The mock French seam, sometimes known as the false or fake French seam, is a simple version of the real thing. It is easier to finish and gives the same effect, but without the hazardous trimming and turning of the normal French seam.
Mock French Seam Tutorial
The big difference to factor in with the mock French seam is this seam starts with the right sides together. It is definitely easier to follow the steps of this neat little seam. When it is completed, the end result is very close to the real French seam. The mock French seam looks exactly like a French seam on the inside of your garment.
Mock French Seam vs French Seam
One of the easy advantages of this little seam is the fact that it can be used to sew seams on curves. That is a good quality because sewing a regular French seam on curved seams is not always that easy.
How to Do a Mock French Seam
Here are the steps to take to sew a mock French seam:
Step 1 - Preparation
Cut and prepare your seam for sewing. Mark your seam allowance. Unlike a regular French seam, you do not need to adjust the seam allowance. A mock seam is best for seam allowances of ½ to ⅝ inch (1.2-1.5cm).
Step 2 - Stitch
Place your fabric right sides together and stitch along your seam line. (Remember this is the opposite to a regular French seam.)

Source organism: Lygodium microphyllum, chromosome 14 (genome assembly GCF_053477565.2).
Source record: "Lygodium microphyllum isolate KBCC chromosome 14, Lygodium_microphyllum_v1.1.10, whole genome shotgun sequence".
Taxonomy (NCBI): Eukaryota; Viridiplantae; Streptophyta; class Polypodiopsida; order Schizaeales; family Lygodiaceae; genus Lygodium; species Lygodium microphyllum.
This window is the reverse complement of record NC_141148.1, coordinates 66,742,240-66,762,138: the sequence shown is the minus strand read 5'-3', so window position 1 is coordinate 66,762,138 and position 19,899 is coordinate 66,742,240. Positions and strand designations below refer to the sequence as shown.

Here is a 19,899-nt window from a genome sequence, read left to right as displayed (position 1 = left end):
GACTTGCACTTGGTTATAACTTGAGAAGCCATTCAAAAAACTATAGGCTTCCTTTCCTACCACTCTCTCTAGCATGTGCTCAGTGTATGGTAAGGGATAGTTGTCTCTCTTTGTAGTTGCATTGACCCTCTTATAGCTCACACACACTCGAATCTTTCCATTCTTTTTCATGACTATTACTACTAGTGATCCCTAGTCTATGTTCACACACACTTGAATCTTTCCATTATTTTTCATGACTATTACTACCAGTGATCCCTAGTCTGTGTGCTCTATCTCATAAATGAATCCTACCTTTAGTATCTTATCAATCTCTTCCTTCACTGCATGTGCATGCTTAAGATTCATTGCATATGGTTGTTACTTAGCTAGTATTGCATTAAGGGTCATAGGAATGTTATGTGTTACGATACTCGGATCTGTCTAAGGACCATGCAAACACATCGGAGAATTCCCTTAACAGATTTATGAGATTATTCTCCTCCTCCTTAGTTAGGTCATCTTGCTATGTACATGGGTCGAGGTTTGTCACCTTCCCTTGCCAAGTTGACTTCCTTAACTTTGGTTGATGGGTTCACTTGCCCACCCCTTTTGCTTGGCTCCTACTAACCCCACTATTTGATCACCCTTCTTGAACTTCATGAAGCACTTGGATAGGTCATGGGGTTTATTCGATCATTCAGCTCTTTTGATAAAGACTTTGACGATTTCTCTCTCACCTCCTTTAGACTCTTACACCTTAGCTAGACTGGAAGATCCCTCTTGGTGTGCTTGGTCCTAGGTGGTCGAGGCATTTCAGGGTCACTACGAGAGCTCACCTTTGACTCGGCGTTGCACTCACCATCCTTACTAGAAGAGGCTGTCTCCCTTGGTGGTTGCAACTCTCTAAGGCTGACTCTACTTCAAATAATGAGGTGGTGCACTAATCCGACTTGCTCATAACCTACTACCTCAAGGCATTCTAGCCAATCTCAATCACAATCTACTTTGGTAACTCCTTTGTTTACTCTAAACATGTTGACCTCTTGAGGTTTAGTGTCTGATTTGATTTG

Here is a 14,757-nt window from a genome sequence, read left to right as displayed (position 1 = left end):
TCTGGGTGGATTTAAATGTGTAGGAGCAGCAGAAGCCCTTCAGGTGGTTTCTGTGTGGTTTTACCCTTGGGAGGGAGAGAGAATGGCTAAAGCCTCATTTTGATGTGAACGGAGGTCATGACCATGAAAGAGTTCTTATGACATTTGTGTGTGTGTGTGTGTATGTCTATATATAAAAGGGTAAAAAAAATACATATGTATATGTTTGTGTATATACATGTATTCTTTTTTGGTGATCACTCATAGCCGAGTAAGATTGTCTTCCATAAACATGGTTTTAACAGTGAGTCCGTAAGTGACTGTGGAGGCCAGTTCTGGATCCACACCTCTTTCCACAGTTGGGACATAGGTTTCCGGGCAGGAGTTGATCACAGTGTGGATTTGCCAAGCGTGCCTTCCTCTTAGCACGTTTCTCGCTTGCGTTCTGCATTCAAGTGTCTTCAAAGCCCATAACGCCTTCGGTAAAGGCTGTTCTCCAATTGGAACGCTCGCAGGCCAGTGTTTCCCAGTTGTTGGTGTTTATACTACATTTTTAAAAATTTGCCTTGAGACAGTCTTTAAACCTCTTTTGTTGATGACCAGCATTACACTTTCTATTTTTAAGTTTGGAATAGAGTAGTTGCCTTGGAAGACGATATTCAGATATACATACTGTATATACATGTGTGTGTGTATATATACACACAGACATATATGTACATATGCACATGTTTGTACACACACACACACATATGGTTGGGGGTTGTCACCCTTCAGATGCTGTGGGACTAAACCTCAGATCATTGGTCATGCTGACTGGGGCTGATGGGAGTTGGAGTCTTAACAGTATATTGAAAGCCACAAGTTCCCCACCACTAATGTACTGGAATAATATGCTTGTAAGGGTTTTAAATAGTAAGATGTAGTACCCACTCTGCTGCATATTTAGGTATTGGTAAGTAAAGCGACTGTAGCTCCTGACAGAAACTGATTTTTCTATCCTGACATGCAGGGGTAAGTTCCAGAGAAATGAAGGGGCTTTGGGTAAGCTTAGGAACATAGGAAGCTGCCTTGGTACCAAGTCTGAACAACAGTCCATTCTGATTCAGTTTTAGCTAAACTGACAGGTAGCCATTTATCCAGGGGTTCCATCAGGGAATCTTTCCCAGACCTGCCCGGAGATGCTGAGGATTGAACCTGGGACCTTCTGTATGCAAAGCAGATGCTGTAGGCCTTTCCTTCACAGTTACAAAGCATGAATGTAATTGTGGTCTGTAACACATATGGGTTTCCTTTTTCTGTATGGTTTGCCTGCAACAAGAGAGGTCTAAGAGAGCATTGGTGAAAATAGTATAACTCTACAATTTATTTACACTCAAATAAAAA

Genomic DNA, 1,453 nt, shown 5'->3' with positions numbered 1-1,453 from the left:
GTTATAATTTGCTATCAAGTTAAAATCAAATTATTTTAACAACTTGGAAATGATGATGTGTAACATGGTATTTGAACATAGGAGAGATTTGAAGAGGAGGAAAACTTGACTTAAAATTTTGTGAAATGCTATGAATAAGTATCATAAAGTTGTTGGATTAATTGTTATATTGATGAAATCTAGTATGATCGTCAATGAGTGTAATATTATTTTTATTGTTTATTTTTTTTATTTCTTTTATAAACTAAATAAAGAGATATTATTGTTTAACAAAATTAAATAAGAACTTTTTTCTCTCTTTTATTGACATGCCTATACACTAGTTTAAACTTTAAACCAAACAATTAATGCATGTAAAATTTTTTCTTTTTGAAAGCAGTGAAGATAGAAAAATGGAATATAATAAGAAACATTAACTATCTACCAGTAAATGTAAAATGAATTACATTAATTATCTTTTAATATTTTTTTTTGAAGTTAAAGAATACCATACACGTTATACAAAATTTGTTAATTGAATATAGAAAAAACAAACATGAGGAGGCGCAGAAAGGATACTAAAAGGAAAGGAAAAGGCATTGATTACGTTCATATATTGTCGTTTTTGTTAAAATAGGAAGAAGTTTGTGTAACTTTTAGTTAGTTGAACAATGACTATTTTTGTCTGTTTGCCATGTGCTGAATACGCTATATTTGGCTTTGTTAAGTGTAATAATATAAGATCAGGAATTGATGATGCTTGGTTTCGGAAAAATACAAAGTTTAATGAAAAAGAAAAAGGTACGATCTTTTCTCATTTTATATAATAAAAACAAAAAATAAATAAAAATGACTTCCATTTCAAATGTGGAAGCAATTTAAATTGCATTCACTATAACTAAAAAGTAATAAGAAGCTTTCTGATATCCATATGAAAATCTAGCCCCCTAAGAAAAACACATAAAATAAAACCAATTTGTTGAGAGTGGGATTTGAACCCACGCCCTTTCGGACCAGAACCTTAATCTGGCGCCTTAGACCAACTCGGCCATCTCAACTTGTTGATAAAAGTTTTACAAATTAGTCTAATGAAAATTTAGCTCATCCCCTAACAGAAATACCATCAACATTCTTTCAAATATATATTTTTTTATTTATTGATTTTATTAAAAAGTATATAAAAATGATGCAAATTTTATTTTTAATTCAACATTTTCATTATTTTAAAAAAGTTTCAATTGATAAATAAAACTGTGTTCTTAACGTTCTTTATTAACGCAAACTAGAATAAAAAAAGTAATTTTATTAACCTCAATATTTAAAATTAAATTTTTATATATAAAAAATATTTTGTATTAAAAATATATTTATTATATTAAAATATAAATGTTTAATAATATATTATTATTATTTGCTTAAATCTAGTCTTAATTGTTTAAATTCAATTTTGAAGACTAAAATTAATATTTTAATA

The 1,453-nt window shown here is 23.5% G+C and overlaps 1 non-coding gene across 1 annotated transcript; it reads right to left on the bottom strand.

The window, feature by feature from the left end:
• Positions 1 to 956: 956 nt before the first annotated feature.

Step 3 - Press
Press the seam open along the seam stitching line.
Step 4 - Fold
Fold the raw edges on each side of the seam into the middle to meet at the stitching line. Press the edges of the folded seam. Now you have a stitched seam and two raw edges folded inwards.
Step 5 - Stitch
Fold the seam closed with the two folded edges meeting. The raw edges are enclosed inside the original seam. You do not need to trim. Stitch the seam along the folded edge to enclose the raw edges.
Press once completed and voila it is a mock French seam. Remember in your calculations the enclosed seam amount will be half of the seam allowance because you will be folding the edges in and pressing and stitching them to enclose the raw edges.
The right side of the seam and the right side of the garment will not show any stitching. The wrong side of the fabric will show two rows of stitching. The first is the seam stitching line and the second line of stitching is the folded edge enclosing the raw edges. The seam will look and feel like a French seam. It will be neatly placed on the wrong side of the fabric, but the nerve-wracking trimming process is not necessary. The finished seam is still neat and professional.
Mock French Seams - In Conclusion
One of the disadvantages of this seam is the extra line of stitching on the inside that may make the seam feel rough on the skin. The regular French seam with the trim and turn concept does not have the extra line of stitching to enclose the seam. This may make a seam that is close to the sensitive parts of the body in lingerie or nightgowns feel rough. If you asked the French for an opinion on a false French seam for their very beautiful negligee you are sure to get an emphatic answer. Non, absolument pas – No, absolutely not!
Mock French Seam
- Sewing machine
- Mark the seam allowance of ½ to ⅝ inch (1.2-1.5cm). Place the fabric right sides togher and stitch.
- Press the seam open along the seam stitching line.
- Fold the raw edges on each side of the seam into the middle to meet at the stitching line. Press the edges of the folded seam.
- Fold the seam closed with the two folded edges meeting. Stitch the seam along the folded edge to enclose the raw edges. Press.